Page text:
Monday, July 13, 2009

Is Ordinary Income Different from Capital Gains?

Earned income (typically from employment) is considered ordinary income. In 2009, ordinary income tax rates range from 10 to 35 percent. An individual’s marginal tax rate is the percent of the last dollar made during the year that must go towards taxes. It’s important to note that a taxpayer’s marginal tax rate is not applied to every dollar earned during the year. Examine the following chart, which illustrates the federal tax schedule for married individuals filing jointly in 2009.

• 10% on the income between $0 and $16,700
• 15% on the income between $16,700 and $67,900; plus $1,670
• 25% on the income between $67,900 and $137,050; plus $9,350
• 28% on income between $137,050 and $208,850; plus $26,637.50
• 33% on income between $208,850 and $372,950; plus $46,741.50
• 35% on the income over $372,950; plus $100,894.50

As the chart indicates, all income up to $16,700 will be taxed at 10 percent, and only income between $16,700 and $67,900 will be taxed at 15%. This layering of tax rates creates a distinction between a taxpayer’s marginal and effective tax rates. If a couple earned $75,000 in a year, they would be in the 25 percent marginal tax bracket, but their actual federal tax bill would be $11,125 (calculated by subtracting $67,900 from $75,000 and multiplying the result by 25 percent, then adding $9,350). Thus, the couple’s effective federal tax rate would be 14.83 percent ($11,125 divided by $75,000).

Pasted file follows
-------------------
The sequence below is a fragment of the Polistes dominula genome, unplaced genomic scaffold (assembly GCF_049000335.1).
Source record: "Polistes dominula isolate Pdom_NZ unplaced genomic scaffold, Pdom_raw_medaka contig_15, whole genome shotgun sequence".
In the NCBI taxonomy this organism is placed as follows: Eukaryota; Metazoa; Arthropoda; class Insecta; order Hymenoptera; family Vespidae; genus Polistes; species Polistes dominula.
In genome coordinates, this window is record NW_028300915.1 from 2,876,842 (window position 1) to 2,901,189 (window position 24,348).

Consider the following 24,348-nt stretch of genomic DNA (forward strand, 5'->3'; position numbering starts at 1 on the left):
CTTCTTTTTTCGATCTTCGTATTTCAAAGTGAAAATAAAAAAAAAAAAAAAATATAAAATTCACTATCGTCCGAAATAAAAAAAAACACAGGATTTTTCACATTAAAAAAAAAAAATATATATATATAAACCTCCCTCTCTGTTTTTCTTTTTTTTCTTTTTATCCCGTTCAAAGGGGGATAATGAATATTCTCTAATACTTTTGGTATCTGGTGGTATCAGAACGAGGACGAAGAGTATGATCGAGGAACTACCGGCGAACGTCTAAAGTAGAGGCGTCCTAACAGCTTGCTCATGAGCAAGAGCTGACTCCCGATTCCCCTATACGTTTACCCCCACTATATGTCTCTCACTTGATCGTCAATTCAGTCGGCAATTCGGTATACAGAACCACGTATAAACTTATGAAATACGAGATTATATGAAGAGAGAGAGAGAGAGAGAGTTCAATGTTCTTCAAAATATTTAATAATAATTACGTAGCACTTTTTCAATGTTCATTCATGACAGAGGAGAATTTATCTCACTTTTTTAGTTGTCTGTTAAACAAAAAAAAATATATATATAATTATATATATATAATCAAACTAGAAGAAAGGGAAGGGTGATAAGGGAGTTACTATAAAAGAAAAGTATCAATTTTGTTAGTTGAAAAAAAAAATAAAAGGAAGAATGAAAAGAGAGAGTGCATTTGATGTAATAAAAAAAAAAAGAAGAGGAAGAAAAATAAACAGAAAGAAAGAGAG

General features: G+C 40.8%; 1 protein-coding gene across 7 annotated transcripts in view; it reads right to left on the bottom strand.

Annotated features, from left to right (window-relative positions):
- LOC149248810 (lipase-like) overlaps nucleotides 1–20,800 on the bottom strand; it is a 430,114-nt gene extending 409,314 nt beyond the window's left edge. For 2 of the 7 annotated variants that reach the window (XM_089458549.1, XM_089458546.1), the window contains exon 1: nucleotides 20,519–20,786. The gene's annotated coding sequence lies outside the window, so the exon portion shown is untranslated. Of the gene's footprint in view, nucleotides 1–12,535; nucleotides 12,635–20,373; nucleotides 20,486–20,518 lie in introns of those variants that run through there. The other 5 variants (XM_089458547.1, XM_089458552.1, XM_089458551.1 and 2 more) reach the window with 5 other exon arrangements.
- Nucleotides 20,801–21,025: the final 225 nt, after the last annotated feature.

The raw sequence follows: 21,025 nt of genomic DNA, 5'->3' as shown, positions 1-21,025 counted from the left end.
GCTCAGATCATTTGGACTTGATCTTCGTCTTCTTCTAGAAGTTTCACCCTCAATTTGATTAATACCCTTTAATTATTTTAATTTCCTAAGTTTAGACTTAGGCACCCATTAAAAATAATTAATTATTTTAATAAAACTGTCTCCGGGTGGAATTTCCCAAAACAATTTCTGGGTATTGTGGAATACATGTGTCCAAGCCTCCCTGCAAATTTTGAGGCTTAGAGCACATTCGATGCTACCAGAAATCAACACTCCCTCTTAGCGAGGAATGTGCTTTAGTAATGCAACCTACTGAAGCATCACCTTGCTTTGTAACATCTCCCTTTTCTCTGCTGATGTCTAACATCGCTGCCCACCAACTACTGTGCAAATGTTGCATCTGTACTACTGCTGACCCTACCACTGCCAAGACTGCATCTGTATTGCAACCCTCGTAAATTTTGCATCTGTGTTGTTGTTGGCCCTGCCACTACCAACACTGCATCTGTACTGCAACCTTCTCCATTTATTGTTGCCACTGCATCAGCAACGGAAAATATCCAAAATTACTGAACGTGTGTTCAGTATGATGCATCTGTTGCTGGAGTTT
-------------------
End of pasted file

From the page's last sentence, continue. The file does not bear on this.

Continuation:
Marginal rates are used to calculate how much tax can be saved by increasing deductions. A taxpayer in the 25 percent marginal tax bracket will save 25 cents in federal tax for every dollar spent on a tax-deductible expense, such as mortgage interest.

Capital gains tax is applied to most items purchased and sold for investment purposes. For the purposes of this writing, the items most applicable to capital gains taxes are stocks, bonds, money market accounts, and property. When a capital asset is sold, the difference between the selling price and the basis (usually what was paid for the asset plus the costs of any improvements made) is subject to capital gains tax.

Capital gains or losses are further classified as short-term and long-term. An asset that was owned for 12 months or less is considered to be a short-term asset, and any gains from the sale of short-term assets are taxed at ordinary income rates. Long-term assets are owned for more than 12 months, and qualify for taxation at favorable capital gains tax rates.

Capital gains tax rates are lower than ordinary income rates in order to give investors an incentive to invest in the economy. In 2009, taxpayers in the 10 or 15 percent marginal tax brackets qualify for the generous capital gains tax rate of 0 percent, while taxpayers who are in the 25 percent or higher marginal tax brackets pay a capital gains tax of 15 percent.

Your financial planning efforts should always consider tax implications. Recruit an independent fee only financial planner who prefers to work closely with your tax preparer.

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